The Fall of the United Soviet Socialist Republic and Russia's Move to a Constitutional Democracy
THE SEPARATION OF POWER IN RUSSIA UNTIL THE DISSOLUTION OF THE UNITED SOVIET SOCIALIST REPUBLIC The Russian Federation Constitution of 1993 explicitly states in Article 10 that there shall be a separation of executive, legislative, and judicial powers under separate branches of government. In theory, such a provision would create a system of checks and balances between independent government branches. However, a closer look at the Russian Federation Constitution reveals that the Executive Branch is able to exercise both legislative and judicial power. Considering the history of Russian Governance it comes as no surprise that a large amount of power is concerted under the Russian Federation’s Constitution.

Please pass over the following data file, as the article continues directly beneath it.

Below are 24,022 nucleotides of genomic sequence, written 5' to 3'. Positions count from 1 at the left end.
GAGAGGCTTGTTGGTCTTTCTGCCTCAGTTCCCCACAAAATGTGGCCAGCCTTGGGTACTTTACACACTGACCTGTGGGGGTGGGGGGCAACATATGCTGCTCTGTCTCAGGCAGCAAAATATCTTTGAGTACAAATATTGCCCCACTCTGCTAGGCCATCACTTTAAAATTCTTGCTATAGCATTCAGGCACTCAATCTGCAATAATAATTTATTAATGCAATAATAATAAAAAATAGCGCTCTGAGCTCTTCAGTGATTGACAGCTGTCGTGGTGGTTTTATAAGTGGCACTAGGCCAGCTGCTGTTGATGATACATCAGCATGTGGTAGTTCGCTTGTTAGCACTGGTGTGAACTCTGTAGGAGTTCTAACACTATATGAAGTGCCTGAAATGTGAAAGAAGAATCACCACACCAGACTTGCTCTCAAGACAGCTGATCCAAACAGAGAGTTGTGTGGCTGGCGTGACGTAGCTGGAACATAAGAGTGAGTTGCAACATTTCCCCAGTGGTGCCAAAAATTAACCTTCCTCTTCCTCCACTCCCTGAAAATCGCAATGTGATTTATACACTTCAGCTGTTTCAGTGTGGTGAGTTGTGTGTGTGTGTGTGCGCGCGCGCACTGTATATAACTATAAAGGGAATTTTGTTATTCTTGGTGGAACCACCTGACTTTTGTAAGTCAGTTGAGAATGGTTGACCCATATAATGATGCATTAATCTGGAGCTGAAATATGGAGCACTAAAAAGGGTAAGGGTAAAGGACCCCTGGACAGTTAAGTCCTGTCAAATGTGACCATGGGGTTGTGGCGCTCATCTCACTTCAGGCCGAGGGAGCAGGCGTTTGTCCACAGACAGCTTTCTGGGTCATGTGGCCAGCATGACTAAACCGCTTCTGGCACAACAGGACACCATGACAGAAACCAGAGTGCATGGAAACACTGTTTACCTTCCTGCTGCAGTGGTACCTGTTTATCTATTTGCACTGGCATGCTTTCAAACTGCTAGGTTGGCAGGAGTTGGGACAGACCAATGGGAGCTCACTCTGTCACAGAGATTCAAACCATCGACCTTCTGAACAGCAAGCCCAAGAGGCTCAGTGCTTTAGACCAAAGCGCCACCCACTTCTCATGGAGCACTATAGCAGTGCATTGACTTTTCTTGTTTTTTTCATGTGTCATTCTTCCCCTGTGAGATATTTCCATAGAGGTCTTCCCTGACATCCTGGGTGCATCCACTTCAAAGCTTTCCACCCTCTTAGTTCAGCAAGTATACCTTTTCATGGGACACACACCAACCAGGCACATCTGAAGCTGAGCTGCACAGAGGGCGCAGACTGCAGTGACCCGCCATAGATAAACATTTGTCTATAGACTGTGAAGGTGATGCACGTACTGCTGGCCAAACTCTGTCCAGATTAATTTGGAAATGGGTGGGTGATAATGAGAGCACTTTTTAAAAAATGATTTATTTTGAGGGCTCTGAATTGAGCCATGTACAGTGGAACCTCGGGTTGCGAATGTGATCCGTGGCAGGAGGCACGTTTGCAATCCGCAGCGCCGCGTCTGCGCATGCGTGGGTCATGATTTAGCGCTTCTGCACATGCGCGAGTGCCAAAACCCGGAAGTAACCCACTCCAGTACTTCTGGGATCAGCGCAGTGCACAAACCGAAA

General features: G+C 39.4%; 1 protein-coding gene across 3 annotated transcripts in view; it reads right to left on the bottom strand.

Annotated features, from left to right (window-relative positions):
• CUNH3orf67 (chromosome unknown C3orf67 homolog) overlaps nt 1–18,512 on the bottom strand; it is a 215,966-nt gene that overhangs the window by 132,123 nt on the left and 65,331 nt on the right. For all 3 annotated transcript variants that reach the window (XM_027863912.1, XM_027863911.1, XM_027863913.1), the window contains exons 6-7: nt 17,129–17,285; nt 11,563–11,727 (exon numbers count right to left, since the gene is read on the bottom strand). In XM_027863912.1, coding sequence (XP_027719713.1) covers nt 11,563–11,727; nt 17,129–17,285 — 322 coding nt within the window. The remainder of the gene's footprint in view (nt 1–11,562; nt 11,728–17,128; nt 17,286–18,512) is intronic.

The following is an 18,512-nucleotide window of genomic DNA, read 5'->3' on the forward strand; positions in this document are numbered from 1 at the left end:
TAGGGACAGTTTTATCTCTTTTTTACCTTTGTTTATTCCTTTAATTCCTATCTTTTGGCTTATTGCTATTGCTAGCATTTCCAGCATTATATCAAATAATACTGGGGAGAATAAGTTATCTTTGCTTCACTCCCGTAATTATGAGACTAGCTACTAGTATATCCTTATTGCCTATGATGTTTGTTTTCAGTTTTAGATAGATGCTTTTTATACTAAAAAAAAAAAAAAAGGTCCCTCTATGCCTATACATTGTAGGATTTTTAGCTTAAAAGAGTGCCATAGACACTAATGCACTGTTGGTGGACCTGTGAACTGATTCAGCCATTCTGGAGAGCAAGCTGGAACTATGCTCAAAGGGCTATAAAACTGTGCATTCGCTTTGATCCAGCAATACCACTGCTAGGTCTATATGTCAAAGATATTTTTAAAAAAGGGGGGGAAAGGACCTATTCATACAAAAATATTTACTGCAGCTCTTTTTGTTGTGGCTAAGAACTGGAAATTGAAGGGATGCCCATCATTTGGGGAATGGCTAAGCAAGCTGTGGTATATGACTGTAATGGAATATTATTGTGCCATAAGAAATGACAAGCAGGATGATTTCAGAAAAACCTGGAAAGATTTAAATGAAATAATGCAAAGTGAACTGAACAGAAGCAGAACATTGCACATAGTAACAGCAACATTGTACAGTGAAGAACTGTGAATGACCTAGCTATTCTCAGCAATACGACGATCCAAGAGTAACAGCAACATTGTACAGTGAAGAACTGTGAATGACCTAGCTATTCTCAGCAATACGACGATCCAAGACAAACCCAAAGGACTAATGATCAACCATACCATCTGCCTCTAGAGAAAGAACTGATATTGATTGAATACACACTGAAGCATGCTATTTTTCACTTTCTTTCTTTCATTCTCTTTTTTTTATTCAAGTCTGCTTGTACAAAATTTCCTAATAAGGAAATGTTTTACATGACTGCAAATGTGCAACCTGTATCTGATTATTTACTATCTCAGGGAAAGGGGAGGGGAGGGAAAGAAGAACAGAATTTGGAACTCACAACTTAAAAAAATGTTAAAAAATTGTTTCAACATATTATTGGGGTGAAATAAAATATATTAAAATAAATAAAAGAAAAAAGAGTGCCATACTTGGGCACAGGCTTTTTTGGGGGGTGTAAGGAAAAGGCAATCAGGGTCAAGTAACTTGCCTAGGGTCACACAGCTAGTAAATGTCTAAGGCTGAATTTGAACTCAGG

Historcally, the concept of separating power is a fairly new principle in Russian Governance. Until the 1980’s, Russian society had been accustomed to arbitrary centralized authority exercised accountable to established constitutional law. Tsars and Soviet Premiers alike enjoyed unchecked power which emanated from the rights of Tzar, or in the case of the USSR the state, rather than that of its people. The Russian people’s desire for a governmental system based on checks and balance of power led the need a new constitution. The Russian people